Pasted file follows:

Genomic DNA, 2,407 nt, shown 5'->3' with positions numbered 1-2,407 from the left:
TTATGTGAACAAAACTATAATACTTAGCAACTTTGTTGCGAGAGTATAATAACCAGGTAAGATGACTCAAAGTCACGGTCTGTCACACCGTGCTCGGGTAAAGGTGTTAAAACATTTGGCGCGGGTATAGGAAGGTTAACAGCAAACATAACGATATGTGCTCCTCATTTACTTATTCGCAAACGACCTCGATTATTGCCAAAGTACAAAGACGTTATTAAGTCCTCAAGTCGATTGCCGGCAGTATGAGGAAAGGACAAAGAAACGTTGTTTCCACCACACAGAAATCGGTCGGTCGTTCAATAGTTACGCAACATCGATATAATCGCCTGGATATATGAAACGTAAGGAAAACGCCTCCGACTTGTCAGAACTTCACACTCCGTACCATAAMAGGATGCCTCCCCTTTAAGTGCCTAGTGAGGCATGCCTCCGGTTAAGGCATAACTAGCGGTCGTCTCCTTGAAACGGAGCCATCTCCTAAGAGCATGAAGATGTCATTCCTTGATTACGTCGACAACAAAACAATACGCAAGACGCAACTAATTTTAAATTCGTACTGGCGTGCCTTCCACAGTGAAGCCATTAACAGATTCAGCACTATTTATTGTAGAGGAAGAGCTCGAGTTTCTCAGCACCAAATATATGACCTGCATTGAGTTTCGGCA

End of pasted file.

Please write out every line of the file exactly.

Genomic DNA, 2,407 nt, shown 5'->3' with positions numbered 1-2,407 from the left:
TTATGTGAACAAAACTATAATACTTAGCAACTTTGTTGCGAGAGTATAATAACCAGGTAAGATGACTCAAAGTCACGGTCTGTCACACCGTGCTCGGGTAAAGGTGTTAAAACATTTGGCGCGGGTATAGGAAGGTTAACAGCAAACATAACGATATGTGCTCCTCATTTACTTATTCGCAAACGACCTCGATTATTGCCAAAGTACAAAGACGTTATTAAGTCCTCAAGTCGATTGCCGGCAGTATGAGGAAAGGACAAAGAAACGTTGTTTCCACCACACAGAAATCGGTCGGTCGTTCAATAGTTACGCAACATCGATATAATCGCCTGGATATATGAAACGTAAGGAAAACGCCTCCGACTTGTCAGAACTTCACACTCCGTACCATAAMAGGATGCCTCCCCTTTAAGTGCCTAGTGAGGCATGCCTCCGGTTAAGGCATAACTAGCGGTCGTCTCCTTGAAACGGAGCCATCTCCTAAGAGCATGAAGATGTCATTCCTTGATTACGTCGACAACAAAACAATACGCAAGACGCAACTAATTTTAAATTCGTACTGGCGTGCCTTCCACAGTGAAGCCATTAACAGATTCAGCACTATTTATTGTAGAGGAAGAGCTCGAGTTTCTCAGCACCAAATATATGACCTGCATTGAGTTTCGGCA